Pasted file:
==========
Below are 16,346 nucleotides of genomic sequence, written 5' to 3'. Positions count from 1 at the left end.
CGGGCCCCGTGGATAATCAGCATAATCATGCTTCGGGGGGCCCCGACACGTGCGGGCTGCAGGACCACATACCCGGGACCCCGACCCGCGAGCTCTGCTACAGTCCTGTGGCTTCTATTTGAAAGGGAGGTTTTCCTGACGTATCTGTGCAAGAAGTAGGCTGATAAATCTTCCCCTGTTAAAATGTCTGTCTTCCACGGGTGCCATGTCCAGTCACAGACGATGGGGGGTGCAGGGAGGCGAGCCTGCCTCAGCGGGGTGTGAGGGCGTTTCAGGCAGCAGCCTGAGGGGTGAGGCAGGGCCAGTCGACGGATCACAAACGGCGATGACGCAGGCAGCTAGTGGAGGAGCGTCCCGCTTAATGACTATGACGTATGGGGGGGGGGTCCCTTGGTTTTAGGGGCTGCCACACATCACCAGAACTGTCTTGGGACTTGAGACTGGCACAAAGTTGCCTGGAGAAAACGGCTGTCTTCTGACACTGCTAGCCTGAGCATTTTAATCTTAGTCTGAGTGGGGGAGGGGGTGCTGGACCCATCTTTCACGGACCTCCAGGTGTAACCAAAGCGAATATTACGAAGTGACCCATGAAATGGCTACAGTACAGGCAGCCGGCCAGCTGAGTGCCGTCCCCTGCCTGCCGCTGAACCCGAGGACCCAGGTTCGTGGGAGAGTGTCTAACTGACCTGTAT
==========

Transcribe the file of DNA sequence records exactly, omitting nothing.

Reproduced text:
Below are 16,346 nucleotides of genomic sequence, written 5' to 3'. Positions count from 1 at the left end.
CGGGCCCCGTGGATAATCAGCATAATCATGCTTCGGGGGGCCCCGACACGTGCGGGCTGCAGGACCACATACCCGGGACCCCGACCCGCGAGCTCTGCTACAGTCCTGTGGCTTCTATTTGAAAGGGAGGTTTTCCTGACGTATCTGTGCAAGAAGTAGGCTGATAAATCTTCCCCTGTTAAAATGTCTGTCTTCCACGGGTGCCATGTCCAGTCACAGACGATGGGGGGTGCAGGGAGGCGAGCCTGCCTCAGCGGGGTGTGAGGGCGTTTCAGGCAGCAGCCTGAGGGGTGAGGCAGGGCCAGTCGACGGATCACAAACGGCGATGACGCAGGCAGCTAGTGGAGGAGCGTCCCGCTTAATGACTATGACGTATGGGGGGGGGGTCCCTTGGTTTTAGGGGCTGCCACACATCACCAGAACTGTCTTGGGACTTGAGACTGGCACAAAGTTGCCTGGAGAAAACGGCTGTCTTCTGACACTGCTAGCCTGAGCATTTTAATCTTAGTCTGAGTGGGGGAGGGGGTGCTGGACCCATCTTTCACGGACCTCCAGGTGTAACCAAAGCGAATATTACGAAGTGACCCATGAAATGGCTACAGTACAGGCAGCCGGCCAGCTGAGTGCCGTCCCCTGCCTGCCGCTGAACCCGAGGACCCAGGTTCGTGGGAGAGTGTCTAACTGACCTGTAT